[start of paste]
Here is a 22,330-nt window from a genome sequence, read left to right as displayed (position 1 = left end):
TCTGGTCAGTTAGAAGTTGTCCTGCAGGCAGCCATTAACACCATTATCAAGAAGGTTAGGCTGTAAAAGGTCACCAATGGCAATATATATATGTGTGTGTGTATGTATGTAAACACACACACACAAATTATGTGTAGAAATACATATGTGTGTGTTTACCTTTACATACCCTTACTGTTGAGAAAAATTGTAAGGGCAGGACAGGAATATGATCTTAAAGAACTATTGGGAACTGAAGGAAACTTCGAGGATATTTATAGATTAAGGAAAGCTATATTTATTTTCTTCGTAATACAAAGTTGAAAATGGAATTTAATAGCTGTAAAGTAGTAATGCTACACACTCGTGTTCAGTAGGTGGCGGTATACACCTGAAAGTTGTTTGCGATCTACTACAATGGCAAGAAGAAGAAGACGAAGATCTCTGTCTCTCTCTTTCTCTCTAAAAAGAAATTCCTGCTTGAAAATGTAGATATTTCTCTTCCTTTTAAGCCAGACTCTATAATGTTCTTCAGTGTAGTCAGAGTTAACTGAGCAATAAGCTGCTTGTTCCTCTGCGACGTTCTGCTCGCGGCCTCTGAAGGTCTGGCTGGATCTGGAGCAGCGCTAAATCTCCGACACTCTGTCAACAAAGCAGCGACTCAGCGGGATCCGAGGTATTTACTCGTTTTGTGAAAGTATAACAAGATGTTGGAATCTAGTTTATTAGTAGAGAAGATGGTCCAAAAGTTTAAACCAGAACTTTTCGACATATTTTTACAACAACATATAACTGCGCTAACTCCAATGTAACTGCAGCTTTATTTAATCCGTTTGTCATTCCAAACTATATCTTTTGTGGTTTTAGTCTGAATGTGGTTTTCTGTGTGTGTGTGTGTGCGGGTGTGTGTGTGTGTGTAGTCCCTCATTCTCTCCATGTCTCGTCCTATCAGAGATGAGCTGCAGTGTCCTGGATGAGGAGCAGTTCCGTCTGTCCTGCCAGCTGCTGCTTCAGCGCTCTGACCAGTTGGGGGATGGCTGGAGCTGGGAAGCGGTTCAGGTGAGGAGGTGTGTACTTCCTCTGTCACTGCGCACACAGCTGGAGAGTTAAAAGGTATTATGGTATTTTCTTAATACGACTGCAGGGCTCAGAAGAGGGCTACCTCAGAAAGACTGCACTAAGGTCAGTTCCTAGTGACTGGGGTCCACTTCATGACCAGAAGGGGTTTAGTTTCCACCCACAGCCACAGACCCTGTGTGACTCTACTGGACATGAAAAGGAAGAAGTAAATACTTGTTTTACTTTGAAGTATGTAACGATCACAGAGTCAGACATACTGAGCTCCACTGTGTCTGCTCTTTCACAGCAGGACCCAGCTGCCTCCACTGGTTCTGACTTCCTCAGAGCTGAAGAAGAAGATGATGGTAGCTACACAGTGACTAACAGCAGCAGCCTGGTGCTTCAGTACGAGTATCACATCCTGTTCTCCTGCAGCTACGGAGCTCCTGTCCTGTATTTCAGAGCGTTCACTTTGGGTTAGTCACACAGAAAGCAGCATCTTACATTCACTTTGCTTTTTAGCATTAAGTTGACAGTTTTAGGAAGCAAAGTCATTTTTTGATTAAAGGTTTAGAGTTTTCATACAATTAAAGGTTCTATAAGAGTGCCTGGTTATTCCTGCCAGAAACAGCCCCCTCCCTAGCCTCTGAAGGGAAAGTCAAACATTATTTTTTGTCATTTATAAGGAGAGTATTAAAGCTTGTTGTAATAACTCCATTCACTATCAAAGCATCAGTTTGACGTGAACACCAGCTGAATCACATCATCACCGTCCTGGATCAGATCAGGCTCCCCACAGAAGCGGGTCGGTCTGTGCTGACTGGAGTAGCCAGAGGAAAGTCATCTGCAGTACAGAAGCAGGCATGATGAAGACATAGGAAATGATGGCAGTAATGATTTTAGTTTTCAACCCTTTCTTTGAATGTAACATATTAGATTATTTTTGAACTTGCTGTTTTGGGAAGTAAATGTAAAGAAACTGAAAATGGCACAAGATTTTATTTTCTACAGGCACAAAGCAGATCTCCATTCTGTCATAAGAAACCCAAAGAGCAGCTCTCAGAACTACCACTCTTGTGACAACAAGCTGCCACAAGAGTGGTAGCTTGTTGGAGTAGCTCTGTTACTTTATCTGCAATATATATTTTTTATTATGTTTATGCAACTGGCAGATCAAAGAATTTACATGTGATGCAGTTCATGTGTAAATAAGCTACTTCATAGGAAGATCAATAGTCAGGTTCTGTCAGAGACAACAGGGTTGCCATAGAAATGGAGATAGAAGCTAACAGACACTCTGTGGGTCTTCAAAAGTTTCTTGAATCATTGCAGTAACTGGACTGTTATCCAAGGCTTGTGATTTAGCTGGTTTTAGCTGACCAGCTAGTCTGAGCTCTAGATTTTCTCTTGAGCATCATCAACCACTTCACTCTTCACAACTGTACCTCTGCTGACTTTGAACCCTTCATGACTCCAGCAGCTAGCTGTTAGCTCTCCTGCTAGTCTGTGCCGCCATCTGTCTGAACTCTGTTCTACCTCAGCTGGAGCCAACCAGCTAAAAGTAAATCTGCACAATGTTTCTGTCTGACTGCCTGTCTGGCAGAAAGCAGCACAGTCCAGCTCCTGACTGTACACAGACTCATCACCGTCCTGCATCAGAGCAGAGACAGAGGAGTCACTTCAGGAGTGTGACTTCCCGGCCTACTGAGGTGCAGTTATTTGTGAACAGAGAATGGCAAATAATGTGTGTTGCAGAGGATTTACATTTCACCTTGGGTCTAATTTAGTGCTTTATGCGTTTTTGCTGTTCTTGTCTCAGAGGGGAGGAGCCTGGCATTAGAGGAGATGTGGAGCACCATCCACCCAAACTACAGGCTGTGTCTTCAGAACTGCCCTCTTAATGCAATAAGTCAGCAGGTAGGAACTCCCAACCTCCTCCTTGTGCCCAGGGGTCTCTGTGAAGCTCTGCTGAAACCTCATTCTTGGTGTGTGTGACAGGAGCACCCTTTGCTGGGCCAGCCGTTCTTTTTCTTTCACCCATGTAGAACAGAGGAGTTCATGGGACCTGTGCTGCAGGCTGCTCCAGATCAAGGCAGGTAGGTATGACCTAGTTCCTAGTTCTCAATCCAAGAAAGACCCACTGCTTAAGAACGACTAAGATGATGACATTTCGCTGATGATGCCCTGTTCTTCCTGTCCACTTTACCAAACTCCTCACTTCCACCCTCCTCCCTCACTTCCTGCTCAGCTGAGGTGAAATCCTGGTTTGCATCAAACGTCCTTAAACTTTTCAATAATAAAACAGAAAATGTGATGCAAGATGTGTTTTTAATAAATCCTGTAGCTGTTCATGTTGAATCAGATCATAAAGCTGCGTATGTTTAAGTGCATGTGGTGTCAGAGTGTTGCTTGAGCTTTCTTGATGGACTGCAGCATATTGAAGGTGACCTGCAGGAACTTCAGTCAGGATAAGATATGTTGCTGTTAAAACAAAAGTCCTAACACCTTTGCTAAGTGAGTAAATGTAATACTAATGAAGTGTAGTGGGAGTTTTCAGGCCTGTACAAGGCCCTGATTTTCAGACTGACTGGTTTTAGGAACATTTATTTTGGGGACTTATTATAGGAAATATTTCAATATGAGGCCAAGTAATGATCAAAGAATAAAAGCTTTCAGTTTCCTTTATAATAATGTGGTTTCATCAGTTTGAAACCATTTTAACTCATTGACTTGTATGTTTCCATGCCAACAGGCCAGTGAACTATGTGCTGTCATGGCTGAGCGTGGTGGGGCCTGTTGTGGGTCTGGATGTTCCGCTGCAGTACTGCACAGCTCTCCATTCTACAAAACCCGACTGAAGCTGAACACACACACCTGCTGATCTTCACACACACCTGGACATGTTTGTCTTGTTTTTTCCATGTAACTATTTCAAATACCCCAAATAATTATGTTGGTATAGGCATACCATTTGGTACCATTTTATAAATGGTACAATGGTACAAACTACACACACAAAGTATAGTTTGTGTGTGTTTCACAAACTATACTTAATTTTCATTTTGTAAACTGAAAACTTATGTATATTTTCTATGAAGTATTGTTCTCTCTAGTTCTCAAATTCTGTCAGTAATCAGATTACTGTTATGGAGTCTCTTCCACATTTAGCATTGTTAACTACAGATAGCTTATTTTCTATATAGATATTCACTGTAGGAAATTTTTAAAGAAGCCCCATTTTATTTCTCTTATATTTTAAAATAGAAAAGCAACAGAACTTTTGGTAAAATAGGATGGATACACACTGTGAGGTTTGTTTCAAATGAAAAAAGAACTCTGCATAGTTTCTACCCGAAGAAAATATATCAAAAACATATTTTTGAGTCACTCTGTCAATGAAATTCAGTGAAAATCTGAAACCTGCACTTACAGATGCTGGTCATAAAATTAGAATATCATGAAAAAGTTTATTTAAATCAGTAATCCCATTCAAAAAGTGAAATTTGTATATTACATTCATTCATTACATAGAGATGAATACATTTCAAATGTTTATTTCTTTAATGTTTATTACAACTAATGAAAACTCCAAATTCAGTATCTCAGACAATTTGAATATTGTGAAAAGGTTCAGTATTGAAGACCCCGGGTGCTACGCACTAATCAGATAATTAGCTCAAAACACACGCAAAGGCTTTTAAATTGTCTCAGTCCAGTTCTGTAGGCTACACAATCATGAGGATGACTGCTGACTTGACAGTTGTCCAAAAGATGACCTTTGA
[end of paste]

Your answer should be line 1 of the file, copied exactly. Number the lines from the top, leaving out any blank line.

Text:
Here is a 22,330-nt window from a genome sequence, read left to right as displayed (position 1 = left end):